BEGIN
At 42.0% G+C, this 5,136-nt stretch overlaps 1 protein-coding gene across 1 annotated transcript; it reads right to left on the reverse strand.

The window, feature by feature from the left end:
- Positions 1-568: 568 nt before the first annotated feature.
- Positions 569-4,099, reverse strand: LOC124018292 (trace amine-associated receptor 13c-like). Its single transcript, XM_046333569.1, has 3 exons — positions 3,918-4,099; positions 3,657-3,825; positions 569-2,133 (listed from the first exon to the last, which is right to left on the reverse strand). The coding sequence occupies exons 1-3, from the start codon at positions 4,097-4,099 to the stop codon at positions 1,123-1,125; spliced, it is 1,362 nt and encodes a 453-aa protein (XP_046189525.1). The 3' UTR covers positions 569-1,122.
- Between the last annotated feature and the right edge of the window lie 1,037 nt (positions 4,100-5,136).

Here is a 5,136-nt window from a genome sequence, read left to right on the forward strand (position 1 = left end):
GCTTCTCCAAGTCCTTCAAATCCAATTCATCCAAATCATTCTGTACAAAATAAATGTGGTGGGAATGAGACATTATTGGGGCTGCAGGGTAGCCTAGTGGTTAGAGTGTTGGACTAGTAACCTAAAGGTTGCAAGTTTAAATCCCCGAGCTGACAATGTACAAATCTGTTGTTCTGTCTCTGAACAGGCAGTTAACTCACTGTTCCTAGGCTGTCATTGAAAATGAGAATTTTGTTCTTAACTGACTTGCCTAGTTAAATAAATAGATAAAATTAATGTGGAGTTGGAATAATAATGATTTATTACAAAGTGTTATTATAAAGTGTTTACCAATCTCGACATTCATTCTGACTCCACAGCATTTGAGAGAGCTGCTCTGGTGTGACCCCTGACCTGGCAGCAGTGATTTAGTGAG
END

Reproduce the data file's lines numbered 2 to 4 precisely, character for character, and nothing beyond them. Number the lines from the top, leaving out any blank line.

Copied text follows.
The window, feature by feature from the left end:
- Positions 1-568: 568 nt before the first annotated feature.
- Positions 569-4,099, reverse strand: LOC124018292 (trace amine-associated receptor 13c-like). Its single transcript, XM_046333569.1, has 3 exons — positions 3,918-4,099; positions 3,657-3,825; positions 569-2,133 (listed from the first exon to the last, which is right to left on the reverse strand). The coding sequence occupies exons 1-3, from the start codon at positions 4,097-4,099 to the stop codon at positions 1,123-1,125; spliced, it is 1,362 nt and encodes a 453-aa protein (XP_046189525.1). The 3' UTR covers positions 569-1,122.